This volume brings together Bourdieu's highly original writings on
language and on the relations between language, power and politics.
Bourdieu develops a forceful critique of traditional approaches to
language, including the linguistic theories of Saussure and Chomsky
and the theory of speech-acts elaborated by Austin and others. He
argues that language should be viewed not only as a means of
communication but also as a medium of power through which
individuals pursue their interests and display their practical
Drawing on the concepts which are part of his distinctive
theoretical approach, Bourdieu maintains that linguistic utterances
or expressions can be understood as the product of the relation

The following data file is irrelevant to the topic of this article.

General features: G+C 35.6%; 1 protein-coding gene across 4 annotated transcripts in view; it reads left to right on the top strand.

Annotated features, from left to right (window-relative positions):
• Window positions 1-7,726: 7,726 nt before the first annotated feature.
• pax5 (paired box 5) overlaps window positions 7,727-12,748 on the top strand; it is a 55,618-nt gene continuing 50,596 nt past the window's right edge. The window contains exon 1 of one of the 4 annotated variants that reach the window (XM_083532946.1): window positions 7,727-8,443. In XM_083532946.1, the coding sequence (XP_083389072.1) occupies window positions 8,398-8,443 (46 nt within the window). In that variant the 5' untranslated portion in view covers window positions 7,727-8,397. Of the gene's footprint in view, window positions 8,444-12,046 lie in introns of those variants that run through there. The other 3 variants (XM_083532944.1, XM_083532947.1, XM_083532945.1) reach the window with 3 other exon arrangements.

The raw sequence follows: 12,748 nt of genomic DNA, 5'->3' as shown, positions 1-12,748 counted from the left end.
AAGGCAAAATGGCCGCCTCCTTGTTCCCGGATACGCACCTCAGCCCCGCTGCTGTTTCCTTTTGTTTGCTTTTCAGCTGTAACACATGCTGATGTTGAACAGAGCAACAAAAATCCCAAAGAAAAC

between a 'linguistic market' and a 'linguistic habitus'. When
individuals produce linguistic expressions, they deploy accumulated
resources and they implicitly adapt their expressions to the
demands of the social field or market. Hence every linguistic
interaction, however personal and insignificant they may seem,
bears the traces of the social structure that it both expresses and
helps to reproduce.
Boudieu's account sheds fresh light on the ways in which
linguistic usage varies according to considerations such as class
and gender. It also opens up a new approach to the ways in which
language is used in the domain of politics. For politics is, among
other things, the site par excellence in which words are
deeds and the symbolic character of power is at stake.
This volume, by one of the leading social thinkers in the world
today, represents a major contribution to the study of language and
power. It will be of interest to students throughout the social
sciences and humanities, especially in sociology, politics,
anthropology, linguistics and literature.